12 Associated with water vapour feedback is also lapse rate feedback which occurs because, associated with changes of temperature and water vapour content in the troposphere, are changes in the average lapse rate (the rate of fall of temperature with height). Such changes lead to this further feedback, which is generally much smaller in magnitude than water vapour feedback but of the opposite sign, i.e. negative instead of positive. Frequently, when overall values for water vapour feedback are quoted the lapse rate feedback has been included. For more details see Houghton, The Physics of Atmospheres.

13 Lindzen, R. S. 1990. Some coolness concerning global warming. Bulletin of the American Meteorological Society, 71, 288-99. In this paper, Lindzen queries the magnitude and sign of the feedback due to water vapour, especially in the upper troposphere, and suggests that it could be much less positive than predicted by models and could even be slightly negative. Much has been done through observational and modelling studies to investigate the likely magnitude of water vapour feedback. More detail can be found in Stocker, T. F. et al., Physical climate processes and feedbacks, Chapter

7 in Houghton et al. (eds.), Climate Change 2001: The Science Basis. The conclusion of that chapter, whose authors include Lindzen, is that 'the balance of evidence favours a positive clear-sky water vapour feedback of a magnitude comparable to that found in simulations'.

14 See Figure 2.8 and the definition of radiative forcing at the beginning of Chapter 3.

15 From Figure 8.14 in Randall, D., Wood, R. A. et al. Climate Models and their Evaluation, Chapter 8 in Solomon et al. (eds.) Climate Change 2007: The Physical Science Basis.

16 Note that the variance in the total is less than the sum of the variances of the three parameters. The total is obtained by first adding the values of the parameters from individual model runs.

17 For a description of a recent model and how it performs see Pope, V. et al. 2007. The Met Office Hadley Centre climate modelling capability: the competing requirements for improved resolution, complexity and dealing with uncertainty. Philosophical Transactions of the Royal Society A, 365, 2635-2657.

18 Randall et al. Chapter 8, in Solomon et al. (eds.) Climate Change 2007: The Physical Science Basis.

19 For a recent review see Cane, M. A. et al. 2006. Progress in paleoclimate modeling. Journal of Climate 19, 5031-57.

20 Graf, H.-E. et al. 1993. Pinatubo eruption winter climate effects: model versus observations. Climate Dynamics, 9, 61-73.

21 See Policymakers' summary. In Houghton, J. T., Jenkins, G. J., Ephraums, J. J. (eds.) 1990. Climate Change: The IPCC Scientific Assessment. Cambridge: Cambridge University Press.

22 See Summary for policymakers. In Houghton, J. T., Meira Filho, L. G., Callander, B. A., Harris,

N., Kattenberg, A., Maskell, K. (eds.) 1996. Climate Change 1995: The Science of Climate Change. Cambridge: Cambridge University Press.

23 Detection is the process demonstrating that an observed change is significantly different (in a statistical sense) than can be explained by natural variability. Attribution is the process of establishing cause and effect with some defined level of confidence, including the assessment of competing hypotheses. For further information about detection and attribution studies see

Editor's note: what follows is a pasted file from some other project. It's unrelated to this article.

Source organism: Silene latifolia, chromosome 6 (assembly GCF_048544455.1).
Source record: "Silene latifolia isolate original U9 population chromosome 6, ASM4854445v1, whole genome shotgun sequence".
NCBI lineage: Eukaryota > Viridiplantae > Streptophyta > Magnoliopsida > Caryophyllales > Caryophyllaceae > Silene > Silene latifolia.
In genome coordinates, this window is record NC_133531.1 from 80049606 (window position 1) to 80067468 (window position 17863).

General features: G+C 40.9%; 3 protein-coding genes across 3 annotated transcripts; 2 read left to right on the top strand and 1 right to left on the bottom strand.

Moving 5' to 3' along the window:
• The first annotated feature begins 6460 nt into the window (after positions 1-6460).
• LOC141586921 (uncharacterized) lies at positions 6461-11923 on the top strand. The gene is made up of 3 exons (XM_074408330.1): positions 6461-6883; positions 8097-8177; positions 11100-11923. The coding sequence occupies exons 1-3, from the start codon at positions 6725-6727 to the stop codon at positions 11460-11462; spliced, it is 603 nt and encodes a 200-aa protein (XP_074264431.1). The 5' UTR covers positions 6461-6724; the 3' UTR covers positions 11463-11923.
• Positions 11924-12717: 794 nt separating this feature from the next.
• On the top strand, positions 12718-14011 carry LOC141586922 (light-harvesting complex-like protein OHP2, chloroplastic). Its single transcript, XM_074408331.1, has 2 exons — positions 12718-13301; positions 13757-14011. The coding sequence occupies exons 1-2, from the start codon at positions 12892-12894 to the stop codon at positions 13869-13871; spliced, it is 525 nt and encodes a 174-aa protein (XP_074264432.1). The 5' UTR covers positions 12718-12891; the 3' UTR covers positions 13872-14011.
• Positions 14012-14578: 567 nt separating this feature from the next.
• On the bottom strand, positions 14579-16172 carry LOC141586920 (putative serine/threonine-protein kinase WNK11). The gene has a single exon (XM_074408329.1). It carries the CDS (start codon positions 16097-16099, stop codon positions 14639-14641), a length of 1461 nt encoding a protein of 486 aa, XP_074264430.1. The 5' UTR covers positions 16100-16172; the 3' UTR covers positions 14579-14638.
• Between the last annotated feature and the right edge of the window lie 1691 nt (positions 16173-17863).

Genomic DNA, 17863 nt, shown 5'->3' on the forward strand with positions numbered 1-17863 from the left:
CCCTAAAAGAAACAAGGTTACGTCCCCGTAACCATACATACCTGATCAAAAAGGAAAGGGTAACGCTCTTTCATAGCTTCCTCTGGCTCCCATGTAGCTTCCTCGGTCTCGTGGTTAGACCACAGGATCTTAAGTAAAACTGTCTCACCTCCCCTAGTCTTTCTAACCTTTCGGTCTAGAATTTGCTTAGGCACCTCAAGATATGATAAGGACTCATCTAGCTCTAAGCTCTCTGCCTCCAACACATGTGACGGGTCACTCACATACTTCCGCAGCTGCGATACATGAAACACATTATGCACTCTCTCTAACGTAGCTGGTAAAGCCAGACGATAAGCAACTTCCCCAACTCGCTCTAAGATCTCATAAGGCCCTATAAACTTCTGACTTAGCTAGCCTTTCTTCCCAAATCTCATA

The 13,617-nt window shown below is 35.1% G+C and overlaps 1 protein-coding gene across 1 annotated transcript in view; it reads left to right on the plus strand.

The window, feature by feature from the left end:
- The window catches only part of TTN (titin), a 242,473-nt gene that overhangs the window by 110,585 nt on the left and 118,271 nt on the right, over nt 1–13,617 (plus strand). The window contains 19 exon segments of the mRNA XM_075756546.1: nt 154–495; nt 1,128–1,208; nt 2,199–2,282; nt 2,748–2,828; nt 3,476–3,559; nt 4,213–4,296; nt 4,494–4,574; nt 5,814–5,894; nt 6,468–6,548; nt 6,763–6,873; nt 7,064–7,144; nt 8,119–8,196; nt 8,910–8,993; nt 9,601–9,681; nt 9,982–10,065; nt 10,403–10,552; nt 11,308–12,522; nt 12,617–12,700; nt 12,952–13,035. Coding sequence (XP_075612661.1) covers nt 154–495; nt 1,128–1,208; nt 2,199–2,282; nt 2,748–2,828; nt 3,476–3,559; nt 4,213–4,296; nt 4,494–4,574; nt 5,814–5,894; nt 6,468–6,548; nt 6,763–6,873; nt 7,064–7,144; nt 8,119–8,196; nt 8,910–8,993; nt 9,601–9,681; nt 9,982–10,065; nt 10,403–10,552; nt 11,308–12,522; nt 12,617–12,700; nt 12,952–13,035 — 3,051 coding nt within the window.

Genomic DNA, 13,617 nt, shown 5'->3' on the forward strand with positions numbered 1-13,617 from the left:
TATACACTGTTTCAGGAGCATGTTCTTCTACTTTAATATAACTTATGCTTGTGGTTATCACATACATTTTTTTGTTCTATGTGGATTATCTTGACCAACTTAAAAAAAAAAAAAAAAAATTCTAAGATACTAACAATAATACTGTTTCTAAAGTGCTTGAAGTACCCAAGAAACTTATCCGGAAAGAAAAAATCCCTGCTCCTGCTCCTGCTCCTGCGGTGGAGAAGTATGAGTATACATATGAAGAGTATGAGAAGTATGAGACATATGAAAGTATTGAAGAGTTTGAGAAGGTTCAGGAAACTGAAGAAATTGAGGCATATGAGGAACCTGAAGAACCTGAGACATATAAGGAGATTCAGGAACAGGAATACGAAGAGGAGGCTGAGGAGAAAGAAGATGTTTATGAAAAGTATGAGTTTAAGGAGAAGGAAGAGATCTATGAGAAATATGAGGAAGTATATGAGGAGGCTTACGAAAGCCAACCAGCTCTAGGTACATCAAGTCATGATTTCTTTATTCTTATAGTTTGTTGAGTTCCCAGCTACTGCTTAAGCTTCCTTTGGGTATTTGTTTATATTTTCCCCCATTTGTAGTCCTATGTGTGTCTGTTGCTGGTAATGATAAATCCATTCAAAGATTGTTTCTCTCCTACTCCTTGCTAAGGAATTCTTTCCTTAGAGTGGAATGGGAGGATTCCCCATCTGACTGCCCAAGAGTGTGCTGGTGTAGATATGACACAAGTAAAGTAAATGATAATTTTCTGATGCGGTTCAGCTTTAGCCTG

Mitchell, J. F. B., Karoly, D.J. et al. 2001. Detection of climate change and attribution of causes, Chapter 12 in Houghton et al. (eds.), Climate Change 2001: The Scientific Basis, and Hegerl, G. C., Zwiers, F. W. et al. Understanding and attributing climate change, Chapter 9, in Solomon et al. (eds.) Climate Change 2007: The Physical Science Basis.

24 Summary for policymakers. In Houghton et al. (eds.) Climate Change 2001: The Scientific Basis.

25 Summary for policymakers, in Solomon et al. (eds.) Climate Changes 2007: The Physical Science Basis. The definitions of likely, very likely, etc. are given in Note 1 to Chapter 4.

26 Bindoff, N. Willebrand, J. et al. 2007. Observations: Oceanic climate change and sea level, Chapter 5, in Solomon et al. (eds.) Climate Change 2007: The Physical Science Basis.

27 See Gregory, J. et al. 2002. Journal of Climate, 15, 3117-21.

28 From Barnett, T. P. et al, 2005, Science 309, 284-287; modelling simulations from the Hadley Centre UK.

29 The regional scale is defi ned as describing the range of 104 to 107 km2. The upper end of the range (107 km2) is often described as a typical sub-continental scale. Circulations at larger than the sub-continental scale are on the planetary scale.

30 For more information see Giorgi, F., Hewitson, B. et al. 2001, Regional climate information - evaluation and projections. Chapter 10, in Houghton et al. (eds.), Climate Change 2007: The Scientific Basis.

31 See www.climateprediction.net

32 The terminology of fast and slow feedbacks has been introduced by James Hansen - see his Bjerknes Lecture at American Geophysical Union, 17 December 2008 at www.columbia.edu/~jeh1/2008/ AGUBjerknes_20081217.pdf.

33 Hint: recall Stefan's blackbody radiation law that the energy emitted is proportional to the fourth power of the temperature.

NASA'S 2006 CloudSat (artist's rendition) studies the role of clouds and aerosols in regulating the Earth's weather, climate and air quality

THE LAST chapter explained that the most effective tool we possess for the prediction of future climate change due to human activities is the climate model. This chapter will describe the predictions of models for likely climate change during the twenty-first century. It will also consider other factors that might lead to climate change and assess their importance relative to the effect of greenhouse gases.